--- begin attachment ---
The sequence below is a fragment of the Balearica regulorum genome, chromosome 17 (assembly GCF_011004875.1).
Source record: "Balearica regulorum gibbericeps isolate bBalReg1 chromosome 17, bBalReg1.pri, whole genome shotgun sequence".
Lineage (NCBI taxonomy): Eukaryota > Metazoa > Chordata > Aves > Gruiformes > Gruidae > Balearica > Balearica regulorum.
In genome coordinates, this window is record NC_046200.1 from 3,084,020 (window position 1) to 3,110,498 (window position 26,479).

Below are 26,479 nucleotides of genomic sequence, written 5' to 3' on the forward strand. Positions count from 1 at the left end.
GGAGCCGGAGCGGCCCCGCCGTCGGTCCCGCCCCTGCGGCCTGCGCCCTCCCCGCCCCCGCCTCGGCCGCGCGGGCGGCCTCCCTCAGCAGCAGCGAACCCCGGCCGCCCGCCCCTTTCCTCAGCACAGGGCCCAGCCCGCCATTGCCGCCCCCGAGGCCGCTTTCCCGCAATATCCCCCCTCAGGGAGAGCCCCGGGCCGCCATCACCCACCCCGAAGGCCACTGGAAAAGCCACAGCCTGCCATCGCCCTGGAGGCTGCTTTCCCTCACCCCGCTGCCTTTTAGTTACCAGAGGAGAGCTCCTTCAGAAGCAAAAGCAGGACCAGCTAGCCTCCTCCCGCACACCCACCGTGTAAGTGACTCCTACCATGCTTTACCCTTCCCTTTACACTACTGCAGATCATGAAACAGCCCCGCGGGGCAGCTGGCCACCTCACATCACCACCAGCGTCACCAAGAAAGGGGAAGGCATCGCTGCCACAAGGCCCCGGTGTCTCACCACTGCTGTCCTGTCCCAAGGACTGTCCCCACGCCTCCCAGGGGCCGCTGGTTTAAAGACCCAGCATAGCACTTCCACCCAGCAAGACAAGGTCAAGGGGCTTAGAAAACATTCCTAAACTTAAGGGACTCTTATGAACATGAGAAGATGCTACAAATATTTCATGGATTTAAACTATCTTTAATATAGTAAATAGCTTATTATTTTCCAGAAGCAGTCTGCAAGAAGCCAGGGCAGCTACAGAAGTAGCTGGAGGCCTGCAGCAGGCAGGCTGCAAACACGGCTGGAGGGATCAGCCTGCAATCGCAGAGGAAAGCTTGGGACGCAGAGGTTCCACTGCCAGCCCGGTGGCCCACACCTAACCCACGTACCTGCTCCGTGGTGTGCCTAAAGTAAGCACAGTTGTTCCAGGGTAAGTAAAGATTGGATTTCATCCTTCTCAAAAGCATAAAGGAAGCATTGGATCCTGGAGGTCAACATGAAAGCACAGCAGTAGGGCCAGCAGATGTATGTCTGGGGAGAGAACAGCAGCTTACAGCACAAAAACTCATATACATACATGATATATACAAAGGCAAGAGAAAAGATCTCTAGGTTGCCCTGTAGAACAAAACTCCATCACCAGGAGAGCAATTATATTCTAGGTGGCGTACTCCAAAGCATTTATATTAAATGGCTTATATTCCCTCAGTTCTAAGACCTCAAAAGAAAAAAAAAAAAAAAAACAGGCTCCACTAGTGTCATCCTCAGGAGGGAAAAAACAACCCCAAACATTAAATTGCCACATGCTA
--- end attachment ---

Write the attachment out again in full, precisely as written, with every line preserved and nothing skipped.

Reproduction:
The sequence below is a fragment of the Balearica regulorum genome, chromosome 17 (assembly GCF_011004875.1).
Source record: "Balearica regulorum gibbericeps isolate bBalReg1 chromosome 17, bBalReg1.pri, whole genome shotgun sequence".
Lineage (NCBI taxonomy): Eukaryota > Metazoa > Chordata > Aves > Gruiformes > Gruidae > Balearica > Balearica regulorum.
In genome coordinates, this window is record NC_046200.1 from 3,084,020 (window position 1) to 3,110,498 (window position 26,479).

Below are 26,479 nucleotides of genomic sequence, written 5' to 3' on the forward strand. Positions count from 1 at the left end.
GGAGCCGGAGCGGCCCCGCCGTCGGTCCCGCCCCTGCGGCCTGCGCCCTCCCCGCCCCCGCCTCGGCCGCGCGGGCGGCCTCCCTCAGCAGCAGCGAACCCCGGCCGCCCGCCCCTTTCCTCAGCACAGGGCCCAGCCCGCCATTGCCGCCCCCGAGGCCGCTTTCCCGCAATATCCCCCCTCAGGGAGAGCCCCGGGCCGCCATCACCCACCCCGAAGGCCACTGGAAAAGCCACAGCCTGCCATCGCCCTGGAGGCTGCTTTCCCTCACCCCGCTGCCTTTTAGTTACCAGAGGAGAGCTCCTTCAGAAGCAAAAGCAGGACCAGCTAGCCTCCTCCCGCACACCCACCGTGTAAGTGACTCCTACCATGCTTTACCCTTCCCTTTACACTACTGCAGATCATGAAACAGCCCCGCGGGGCAGCTGGCCACCTCACATCACCACCAGCGTCACCAAGAAAGGGGAAGGCATCGCTGCCACAAGGCCCCGGTGTCTCACCACTGCTGTCCTGTCCCAAGGACTGTCCCCACGCCTCCCAGGGGCCGCTGGTTTAAAGACCCAGCATAGCACTTCCACCCAGCAAGACAAGGTCAAGGGGCTTAGAAAACATTCCTAAACTTAAGGGACTCTTATGAACATGAGAAGATGCTACAAATATTTCATGGATTTAAACTATCTTTAATATAGTAAATAGCTTATTATTTTCCAGAAGCAGTCTGCAAGAAGCCAGGGCAGCTACAGAAGTAGCTGGAGGCCTGCAGCAGGCAGGCTGCAAACACGGCTGGAGGGATCAGCCTGCAATCGCAGAGGAAAGCTTGGGACGCAGAGGTTCCACTGCCAGCCCGGTGGCCCACACCTAACCCACGTACCTGCTCCGTGGTGTGCCTAAAGTAAGCACAGTTGTTCCAGGGTAAGTAAAGATTGGATTTCATCCTTCTCAAAAGCATAAAGGAAGCATTGGATCCTGGAGGTCAACATGAAAGCACAGCAGTAGGGCCAGCAGATGTATGTCTGGGGAGAGAACAGCAGCTTACAGCACAAAAACTCATATACATACATGATATATACAAAGGCAAGAGAAAAGATCTCTAGGTTGCCCTGTAGAACAAAACTCCATCACCAGGAGAGCAATTATATTCTAGGTGGCGTACTCCAAAGCATTTATATTAAATGGCTTATATTCCCTCAGTTCTAAGACCTCAAAAGAAAAAAAAAAAAAAAAACAGGCTCCACTAGTGTCATCCTCAGGAGGGAAAAAACAACCCCAAACATTAAATTGCCACATGCTA